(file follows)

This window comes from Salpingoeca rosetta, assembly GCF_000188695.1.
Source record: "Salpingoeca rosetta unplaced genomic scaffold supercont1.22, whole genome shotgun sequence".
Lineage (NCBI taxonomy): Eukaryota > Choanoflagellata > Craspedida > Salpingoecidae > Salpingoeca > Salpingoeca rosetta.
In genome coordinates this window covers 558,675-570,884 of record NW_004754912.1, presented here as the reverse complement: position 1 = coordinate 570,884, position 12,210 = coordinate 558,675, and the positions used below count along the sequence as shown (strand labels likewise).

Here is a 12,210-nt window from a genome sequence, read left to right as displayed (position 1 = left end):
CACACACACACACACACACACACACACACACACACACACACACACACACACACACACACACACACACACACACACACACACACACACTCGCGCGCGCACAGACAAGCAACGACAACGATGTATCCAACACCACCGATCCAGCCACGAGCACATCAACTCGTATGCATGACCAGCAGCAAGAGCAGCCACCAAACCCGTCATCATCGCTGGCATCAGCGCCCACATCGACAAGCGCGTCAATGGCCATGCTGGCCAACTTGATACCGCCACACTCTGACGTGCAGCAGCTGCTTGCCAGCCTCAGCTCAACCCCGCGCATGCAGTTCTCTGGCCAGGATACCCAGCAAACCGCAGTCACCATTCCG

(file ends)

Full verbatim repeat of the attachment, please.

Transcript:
This window comes from Salpingoeca rosetta, assembly GCF_000188695.1.
Source record: "Salpingoeca rosetta unplaced genomic scaffold supercont1.22, whole genome shotgun sequence".
Lineage (NCBI taxonomy): Eukaryota > Choanoflagellata > Craspedida > Salpingoecidae > Salpingoeca > Salpingoeca rosetta.
In genome coordinates this window covers 558,675-570,884 of record NW_004754912.1, presented here as the reverse complement: position 1 = coordinate 570,884, position 12,210 = coordinate 558,675, and the positions used below count along the sequence as shown (strand labels likewise).

Here is a 12,210-nt window from a genome sequence, read left to right as displayed (position 1 = left end):
CACACACACACACACACACACACACACACACACACACACACACACACACACACACACACACACACACACACACACACACACACACACTCGCGCGCGCACAGACAAGCAACGACAACGATGTATCCAACACCACCGATCCAGCCACGAGCACATCAACTCGTATGCATGACCAGCAGCAAGAGCAGCCACCAAACCCGTCATCATCGCTGGCATCAGCGCCCACATCGACAAGCGCGTCAATGGCCATGCTGGCCAACTTGATACCGCCACACTCTGACGTGCAGCAGCTGCTTGCCAGCCTCAGCTCAACCCCGCGCATGCAGTTCTCTGGCCAGGATACCCAGCAAACCGCAGTCACCATTCCG